Thursday, April 02, 2009

Interview with M. Zachary Sherman - Writer of Radical Comics Shrapnel

One of the great things that has developed from this blog is the chance to interview various creators in the business and to feel a little like I have gotten in on the ground floor of a company. Radical is just a class act it is that simple and I have failed to mention the hardcover line they are doing. I have had the chance to get Caliber and Hercules in the hardcovers and they are well done (glued binding - not my favorite) but they are on oversized format and the art just jumps off the page. Also for my two cents the stories read better when read in one sitting.

This is a long preamble to this interview because Shrapnel is being promised as a triology and I really want to see this book as one hardcover. I love this story so far of Venus being the last free colony against a growing Solar System regime and Mr. Sherman is the writer of this book and was kind enough to answer some questions.

Jim: Zack, I can see from a little internet searching that you left working for George Lucas to try you hands at being a freelance writer, yet you initial background seems to be a digital artist. What is your secret origin and do you see yourself as a writer more then an artist?

Zack: Actually, I’m more machine now than man, twisted and evil. (Laughs) Sorry, bad, that was bad… No, I started in film at a very early age taking anything, any job, I could find just so I could learn the business. I remember James Cameron once saying he'd done every person’s job on a set so he could really understand what it took to make a film. I liked that dogged relentlessness he had as a filmmaker and I wanted to be like him, so I did my stint as a production person in film. I did every odd job from Production Assistant to Craft Service assistant just to get my foot in the door. But I’ve writing stories for as long as I can remember. Actually, it was my dad who recently reminded me that most of the short stories I wrote when I was a kid all seemed the start out with “In a post apocalyptic future--“ or something along those lines… I loved sci-fi books, comics and films as a kid. My dad was a huge sci-fi fan (his favorite films are Blade Runner and Alien) so he and I used to sit together and watch all the B-film sci-fi crap we could find.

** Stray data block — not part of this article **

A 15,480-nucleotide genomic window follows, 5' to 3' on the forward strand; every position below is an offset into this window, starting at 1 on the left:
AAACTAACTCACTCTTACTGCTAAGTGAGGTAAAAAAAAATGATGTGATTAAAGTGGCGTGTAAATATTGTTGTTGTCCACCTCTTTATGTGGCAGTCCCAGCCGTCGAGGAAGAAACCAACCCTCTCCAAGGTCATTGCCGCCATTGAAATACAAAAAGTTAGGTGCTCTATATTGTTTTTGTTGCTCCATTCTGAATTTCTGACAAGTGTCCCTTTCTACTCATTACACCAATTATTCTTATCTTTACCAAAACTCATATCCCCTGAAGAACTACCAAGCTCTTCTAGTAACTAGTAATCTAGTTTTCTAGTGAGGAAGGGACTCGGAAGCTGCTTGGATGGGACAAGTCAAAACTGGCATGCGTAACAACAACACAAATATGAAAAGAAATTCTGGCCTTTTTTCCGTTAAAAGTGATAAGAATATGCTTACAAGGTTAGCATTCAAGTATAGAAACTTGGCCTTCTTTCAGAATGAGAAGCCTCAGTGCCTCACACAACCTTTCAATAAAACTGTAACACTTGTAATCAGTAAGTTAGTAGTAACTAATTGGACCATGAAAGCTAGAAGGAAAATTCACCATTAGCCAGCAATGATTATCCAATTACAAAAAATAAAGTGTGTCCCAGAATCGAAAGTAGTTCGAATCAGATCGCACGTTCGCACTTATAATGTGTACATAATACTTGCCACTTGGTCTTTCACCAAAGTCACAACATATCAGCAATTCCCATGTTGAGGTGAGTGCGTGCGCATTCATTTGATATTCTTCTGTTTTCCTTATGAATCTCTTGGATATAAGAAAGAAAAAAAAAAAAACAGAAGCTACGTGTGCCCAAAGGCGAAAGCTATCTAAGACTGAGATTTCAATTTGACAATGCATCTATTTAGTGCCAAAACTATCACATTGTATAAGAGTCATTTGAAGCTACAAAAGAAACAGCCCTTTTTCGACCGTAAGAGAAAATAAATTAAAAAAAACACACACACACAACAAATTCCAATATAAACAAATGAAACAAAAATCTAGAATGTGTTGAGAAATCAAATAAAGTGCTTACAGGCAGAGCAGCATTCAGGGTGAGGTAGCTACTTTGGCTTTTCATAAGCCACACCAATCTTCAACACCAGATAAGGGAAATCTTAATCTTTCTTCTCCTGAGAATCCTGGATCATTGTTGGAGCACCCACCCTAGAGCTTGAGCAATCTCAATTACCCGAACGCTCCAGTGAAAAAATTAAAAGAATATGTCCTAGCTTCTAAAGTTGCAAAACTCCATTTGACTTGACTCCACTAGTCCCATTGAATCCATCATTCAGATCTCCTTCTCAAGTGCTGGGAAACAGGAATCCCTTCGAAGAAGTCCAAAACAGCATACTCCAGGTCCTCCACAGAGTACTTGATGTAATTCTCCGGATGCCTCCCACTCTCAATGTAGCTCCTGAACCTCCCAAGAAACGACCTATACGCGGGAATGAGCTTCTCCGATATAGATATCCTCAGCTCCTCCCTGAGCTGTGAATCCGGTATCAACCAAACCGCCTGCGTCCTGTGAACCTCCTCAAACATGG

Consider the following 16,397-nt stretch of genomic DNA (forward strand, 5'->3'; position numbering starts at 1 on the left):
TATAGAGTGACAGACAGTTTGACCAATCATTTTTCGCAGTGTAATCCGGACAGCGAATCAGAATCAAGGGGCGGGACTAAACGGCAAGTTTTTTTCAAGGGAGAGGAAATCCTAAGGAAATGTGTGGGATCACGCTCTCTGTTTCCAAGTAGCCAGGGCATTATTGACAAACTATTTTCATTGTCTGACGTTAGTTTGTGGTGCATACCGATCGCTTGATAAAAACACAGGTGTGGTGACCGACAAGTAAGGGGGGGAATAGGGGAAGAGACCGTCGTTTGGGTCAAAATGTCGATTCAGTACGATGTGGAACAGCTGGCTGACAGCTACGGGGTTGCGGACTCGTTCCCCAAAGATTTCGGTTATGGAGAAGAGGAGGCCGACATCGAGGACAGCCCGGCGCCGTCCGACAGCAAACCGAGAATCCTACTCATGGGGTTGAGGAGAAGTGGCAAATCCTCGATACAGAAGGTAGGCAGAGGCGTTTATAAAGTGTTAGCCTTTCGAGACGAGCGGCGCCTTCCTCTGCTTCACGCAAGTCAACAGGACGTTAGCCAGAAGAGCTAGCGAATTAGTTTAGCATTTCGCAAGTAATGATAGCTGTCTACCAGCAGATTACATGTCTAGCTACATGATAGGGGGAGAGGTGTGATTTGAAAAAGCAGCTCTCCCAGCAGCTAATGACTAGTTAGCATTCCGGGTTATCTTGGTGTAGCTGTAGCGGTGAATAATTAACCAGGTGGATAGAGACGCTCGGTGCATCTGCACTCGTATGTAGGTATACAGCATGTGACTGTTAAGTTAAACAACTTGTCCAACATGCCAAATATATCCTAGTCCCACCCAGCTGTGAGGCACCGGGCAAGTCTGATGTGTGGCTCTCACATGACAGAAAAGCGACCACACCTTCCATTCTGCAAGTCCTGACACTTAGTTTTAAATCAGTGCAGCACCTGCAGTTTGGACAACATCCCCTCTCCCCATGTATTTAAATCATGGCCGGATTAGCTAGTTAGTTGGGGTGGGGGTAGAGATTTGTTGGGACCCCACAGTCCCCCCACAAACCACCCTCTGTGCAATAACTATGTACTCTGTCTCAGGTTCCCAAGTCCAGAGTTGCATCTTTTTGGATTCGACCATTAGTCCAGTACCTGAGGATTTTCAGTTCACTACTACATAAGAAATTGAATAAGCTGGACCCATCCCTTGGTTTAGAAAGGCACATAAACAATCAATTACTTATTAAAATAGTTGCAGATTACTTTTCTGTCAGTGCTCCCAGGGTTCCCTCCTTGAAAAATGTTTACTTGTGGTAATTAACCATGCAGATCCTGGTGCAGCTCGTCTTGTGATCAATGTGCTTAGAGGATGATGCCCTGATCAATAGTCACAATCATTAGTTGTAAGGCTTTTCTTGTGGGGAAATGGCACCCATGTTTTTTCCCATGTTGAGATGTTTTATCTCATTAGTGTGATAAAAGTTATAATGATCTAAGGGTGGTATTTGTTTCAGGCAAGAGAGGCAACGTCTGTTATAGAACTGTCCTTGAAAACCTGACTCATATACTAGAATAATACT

Digital effects was actually a side career, one I got sucked into because of the money and the stability, but I’ve always wanted to be a creator, especially a writer.

I thought I wanted to be a director as I was growing up, but I learned pretty quickly it was really the writer who was the initial architect, the planner, of the film. He’s the flint to that tiniest spark of life that becomes an idea or concept that can grow into an amazing realized piece of art or fiction. All on a deadline, mind you! (Laughs) But yes, I always wanted to be that guy and working for someone like George Lucas really showed me that I could be. My job at ILM really pushed me towards creating my own projects, especially like “SOCOM: SEAL Team Seven.”